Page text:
On the back of the device is the battery compartment. This is accessible via a D-ring. Turning the D-ring counter-clockwise reveals the battery compartment and the microSD card slot. The device uses 2 AA batteries and supports lithium, alkaline and rechargeable batteries. A rubber weather cap covers the Mini USB slot on top of the battery compartment.
The top has an embossed Garmin branding while the bottom of the device has a lanyard hole.
Field test conditions
I’ve carried the Etrex 20x on every trek this past year. It’s been with me all over the Himalaya in all weather conditions. From a raging snowstorm to a monsoon downpour and everything in between. We’ve trekked to over and above 5000 metres and have been exposed to temperatures as low as -11 C.
The Etrex 20x has a rounded river stone like profile. With its diminutive size and rounded edges, it is easy to slip this into your trousers or jacket pocket. It weighs 156g with Eneloop batteries that make it one of the lightest GPS devices available.
The buttons on the sides need a firm press which means they are not inadvertently triggered. On the front, the joystick sticks out about a centimetre above the otherwise flat facade. Since the joystick also doubles as the enter button, it often causes unintentional presses, especially if the device is placed in trouser pockets. There is no way to lock the joystick. Garmin, if you’re listening, here’s a tip – the power and menu buttons would make an excellent lock device combination. In the meantime, it’s best to carry this device on a belt clip or strapped to your backpack. I prefer threading a lanyard through my backpack shoulder strap, which makes the device easily accessible on the trail.
Fortunately, the device comes with a lanyard hole at the bottom. There is also a built-in mounting spine on the back that attaches to Garmin bike mounts or their carabiner clip. However, the mounting spine is plastic, which makes it more difficult to connect and disconnect from these accessories.
The display on the Etrex 20x is a 2.2 inch transflective, 65-K colour TFT with a backlight. The backlight intensity can be adjusted with one click on the light/power button. We’re glad Garmin made this oft-used setting accessible via a physical button rather than burying it in the setup menu. The display on the Etrex 20x is bright and the screen contrast and legibility are excellent even under direct sunlight. The device uses a sans serif font which is legible and the higher resolution screen reduces jagged edges. The colour screen is a significant improvement over its predecessor and the monochrome Etrex 10. The display really shines when using topographical trekking maps. It is far easier to distinguish contour lines from other landmarks when they’re highlighted using distinguishable colours. On a monochrome display, a road or a river looks the same as a contour line at first glance.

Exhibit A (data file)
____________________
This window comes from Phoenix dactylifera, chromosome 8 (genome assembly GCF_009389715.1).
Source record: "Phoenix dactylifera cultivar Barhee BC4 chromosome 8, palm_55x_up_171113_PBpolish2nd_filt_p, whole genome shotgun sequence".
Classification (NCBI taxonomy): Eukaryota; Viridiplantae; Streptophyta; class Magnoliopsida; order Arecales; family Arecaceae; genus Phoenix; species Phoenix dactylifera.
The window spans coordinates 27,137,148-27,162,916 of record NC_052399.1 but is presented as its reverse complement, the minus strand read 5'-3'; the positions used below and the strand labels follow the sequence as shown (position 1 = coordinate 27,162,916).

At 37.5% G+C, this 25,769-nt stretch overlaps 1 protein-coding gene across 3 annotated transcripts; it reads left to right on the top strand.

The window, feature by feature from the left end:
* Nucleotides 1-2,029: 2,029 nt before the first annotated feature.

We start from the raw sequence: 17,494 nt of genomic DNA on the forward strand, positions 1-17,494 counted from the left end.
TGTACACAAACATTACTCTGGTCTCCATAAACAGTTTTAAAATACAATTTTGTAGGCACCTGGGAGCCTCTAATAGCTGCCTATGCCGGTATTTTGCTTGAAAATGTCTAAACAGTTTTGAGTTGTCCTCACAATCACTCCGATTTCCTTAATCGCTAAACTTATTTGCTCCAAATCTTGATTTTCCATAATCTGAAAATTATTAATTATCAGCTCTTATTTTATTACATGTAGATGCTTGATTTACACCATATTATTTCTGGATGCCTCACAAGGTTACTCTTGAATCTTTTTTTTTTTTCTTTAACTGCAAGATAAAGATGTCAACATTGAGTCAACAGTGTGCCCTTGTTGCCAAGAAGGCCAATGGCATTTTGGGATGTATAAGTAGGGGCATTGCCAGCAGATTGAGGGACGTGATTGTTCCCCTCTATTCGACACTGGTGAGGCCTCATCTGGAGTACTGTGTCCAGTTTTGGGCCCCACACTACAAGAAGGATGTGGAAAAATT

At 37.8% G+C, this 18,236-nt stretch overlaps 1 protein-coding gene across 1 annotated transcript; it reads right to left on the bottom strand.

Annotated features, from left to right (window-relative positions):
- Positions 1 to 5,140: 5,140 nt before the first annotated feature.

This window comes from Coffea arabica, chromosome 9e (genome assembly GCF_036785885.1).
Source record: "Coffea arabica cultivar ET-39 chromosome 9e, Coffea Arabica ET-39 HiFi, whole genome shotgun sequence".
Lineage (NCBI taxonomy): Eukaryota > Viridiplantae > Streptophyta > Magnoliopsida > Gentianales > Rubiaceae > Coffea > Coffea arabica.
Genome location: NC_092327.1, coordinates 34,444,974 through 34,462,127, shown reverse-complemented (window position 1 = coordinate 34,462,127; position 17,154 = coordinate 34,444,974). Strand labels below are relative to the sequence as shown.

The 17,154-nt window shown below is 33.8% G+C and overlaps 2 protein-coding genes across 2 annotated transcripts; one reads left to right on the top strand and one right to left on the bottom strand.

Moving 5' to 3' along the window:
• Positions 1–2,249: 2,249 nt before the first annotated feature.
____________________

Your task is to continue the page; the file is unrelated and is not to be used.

Another interesting bit is that the device automatically inverts screen colours after sunset. This dark background colour scheme is far easier on the eyes after the sun goes down. But, if you do not like this behaviour, it is configurable via the Setup->Display menu.
Since I use third-party topographical maps (see “Maps” section at the end of the review) the map redraw is a bit slow. There is also a brief but perceptible lag when zooming in and out of maps. This lethargy is not slow enough to cause a problem in the field. Yet, it is definitely perceptible when comparing the Etrex against the more expensive Oregon or Montana series from Garmin.
The signal acquisition is much faster on the Etrex 20x when compared with its predecessor. I conducted 10 cold and warm starts to test the average Time To First Fix (TTFF). TTFF is the time taken by the device from start to acquire the current position. The TTFF for Etrex 20x were 57 seconds in a cold start scenario and 13 seconds for a warm start.
The first time you turn your unit on each day it must perform a cold start. To perform a successful cold start it must have a current almanack i.e. a reasonable expectation of its current location, and a reasonable idea of the current time. Given this data, the only thing it needs in order to calculate a fix is the precise location of 3 (for a 2D fix) or 4 satellites (for a 3D fix). The data it needs is called ephemeris data and it is transmitted every 30 seconds by each satellite in the constellation. It takes 18 seconds to download this information because it is only being sent at 50 bps. Since your Garmin was turned on at a random time with respect to the satellite transmission it can take up to 36 seconds to download this information assuming no interruption.